JESSICA: So, you're seeing new materials emerge that are you know stronger and more durable than granite and quartz and I think you're referring to sintered stone and Lapitec in particular. So, you're seeing people want the next level of durability and performance and then I would contend that what we talked about earlier, the mining of these materials is social responsibility. There is a contingent of people out there and by nature, CaraGreen and most of the products that we carry, our ecosystem is those people. But there's a contingent out there that cares about the environment and the impact of materials on the planet and they want to be able to take the space that they spend the most time in and tell a good story. So, I have a PaperStone table. I talked about PaperStone. I talked about how it's a petroleum-free resin and recycled paper. Its paper turned into stone and I can tell that story and you can touch it and you can feel it and it's warm and it's workable and it really is a centerpiece for me to talk to people about what I do at CaraGreen and this is an actual example of it. And you know IceStone is another great example you know a nice stone countertop, you can point to that and say hey these are you know the six wine bottles that we drank at the party last night you know it's glass in a concrete slab. So, it's high recycled content, it's made in Brooklyn, New York. People like telling that story. Durat is another example where you've got a company that's actually looking at taking ocean plastic and putting it into a solid surface. They've got all these bright vibrant colors, but you've got a great story you can tell there too. So, I think there's two groups that I would consider, is you've got this eco-friendly group of products that are doing better things for the planet by repurposing what otherwise would be waste and then you've got products like Lapitec that are taking durability, taking performance and taking human health to the next level. So, I would put those all into the category of healthy building materials, but for a different reason. Lapitec is an evolution of quartz and taking hard surfacing to the next level while considering human health, where those others really, while they consider human health, they're also taking environmental health into their you know consideration of their manufacturer as well.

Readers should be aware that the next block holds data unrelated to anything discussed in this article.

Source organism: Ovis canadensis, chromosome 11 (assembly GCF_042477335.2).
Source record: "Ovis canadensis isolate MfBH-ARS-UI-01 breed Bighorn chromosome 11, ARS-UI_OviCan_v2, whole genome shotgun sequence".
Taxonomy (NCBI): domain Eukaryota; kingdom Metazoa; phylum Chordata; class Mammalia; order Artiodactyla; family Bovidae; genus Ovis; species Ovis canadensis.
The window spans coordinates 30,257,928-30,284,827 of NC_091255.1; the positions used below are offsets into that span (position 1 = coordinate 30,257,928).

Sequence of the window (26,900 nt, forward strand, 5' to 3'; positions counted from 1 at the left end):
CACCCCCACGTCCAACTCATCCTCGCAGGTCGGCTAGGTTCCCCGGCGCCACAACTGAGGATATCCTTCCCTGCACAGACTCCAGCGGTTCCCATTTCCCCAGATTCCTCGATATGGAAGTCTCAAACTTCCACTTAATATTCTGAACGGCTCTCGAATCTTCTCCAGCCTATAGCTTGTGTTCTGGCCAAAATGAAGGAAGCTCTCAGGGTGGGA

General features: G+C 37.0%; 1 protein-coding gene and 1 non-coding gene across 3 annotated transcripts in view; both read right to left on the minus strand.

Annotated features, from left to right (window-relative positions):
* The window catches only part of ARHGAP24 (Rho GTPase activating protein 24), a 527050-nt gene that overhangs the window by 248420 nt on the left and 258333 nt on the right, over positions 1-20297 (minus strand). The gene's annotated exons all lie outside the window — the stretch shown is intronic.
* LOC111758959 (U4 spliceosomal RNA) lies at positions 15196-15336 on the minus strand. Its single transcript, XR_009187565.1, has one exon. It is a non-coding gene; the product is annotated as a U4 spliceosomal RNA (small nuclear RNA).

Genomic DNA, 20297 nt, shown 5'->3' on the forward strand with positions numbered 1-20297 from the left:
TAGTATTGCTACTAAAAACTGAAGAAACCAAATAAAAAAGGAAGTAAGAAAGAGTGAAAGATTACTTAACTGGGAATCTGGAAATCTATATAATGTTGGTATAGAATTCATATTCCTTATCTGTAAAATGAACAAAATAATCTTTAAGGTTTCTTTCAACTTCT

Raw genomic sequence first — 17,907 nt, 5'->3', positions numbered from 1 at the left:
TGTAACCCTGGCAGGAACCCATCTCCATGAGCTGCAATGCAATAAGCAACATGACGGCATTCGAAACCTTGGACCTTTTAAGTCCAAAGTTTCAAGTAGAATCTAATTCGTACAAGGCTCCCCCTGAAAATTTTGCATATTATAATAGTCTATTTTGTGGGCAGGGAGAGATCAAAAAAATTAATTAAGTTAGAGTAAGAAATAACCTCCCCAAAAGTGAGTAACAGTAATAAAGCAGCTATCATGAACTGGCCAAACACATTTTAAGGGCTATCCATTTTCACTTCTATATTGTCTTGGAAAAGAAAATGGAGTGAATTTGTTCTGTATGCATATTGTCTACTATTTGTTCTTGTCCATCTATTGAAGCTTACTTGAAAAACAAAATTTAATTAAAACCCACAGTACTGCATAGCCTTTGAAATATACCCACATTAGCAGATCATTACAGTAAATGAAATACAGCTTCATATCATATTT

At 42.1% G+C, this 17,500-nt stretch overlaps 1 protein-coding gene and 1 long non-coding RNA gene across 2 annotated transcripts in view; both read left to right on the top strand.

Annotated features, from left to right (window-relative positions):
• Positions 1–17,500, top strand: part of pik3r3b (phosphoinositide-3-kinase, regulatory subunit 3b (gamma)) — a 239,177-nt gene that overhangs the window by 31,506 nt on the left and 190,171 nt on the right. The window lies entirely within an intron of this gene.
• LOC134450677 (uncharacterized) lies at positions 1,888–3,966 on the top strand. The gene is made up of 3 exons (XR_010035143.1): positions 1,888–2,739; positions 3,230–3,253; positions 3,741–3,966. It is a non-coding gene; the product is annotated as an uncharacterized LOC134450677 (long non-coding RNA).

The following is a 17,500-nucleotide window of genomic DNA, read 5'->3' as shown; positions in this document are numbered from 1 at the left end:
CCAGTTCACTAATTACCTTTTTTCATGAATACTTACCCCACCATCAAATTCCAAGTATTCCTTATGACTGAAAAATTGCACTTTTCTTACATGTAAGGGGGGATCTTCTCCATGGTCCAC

KIM: And I think that it's our job as you know representatives of these products to really get them out there and tell our listeners about them because we do have you know a base of people who are that eco-savvy consumer and they're conscious about the purchases that they make. But sometimes I think that people have like a stopping point. Maybe they reuse their grocery bags, but they don't really know how to continue that into the design of their home or their office or you know whatever it may be. So, we would love to hear any questions that anybody has about incorporating these into their space. But just knowing that they're an option and exploring them and knowing that some of the more traditional options are maybe not what you thought they were, I think is a good educational piece.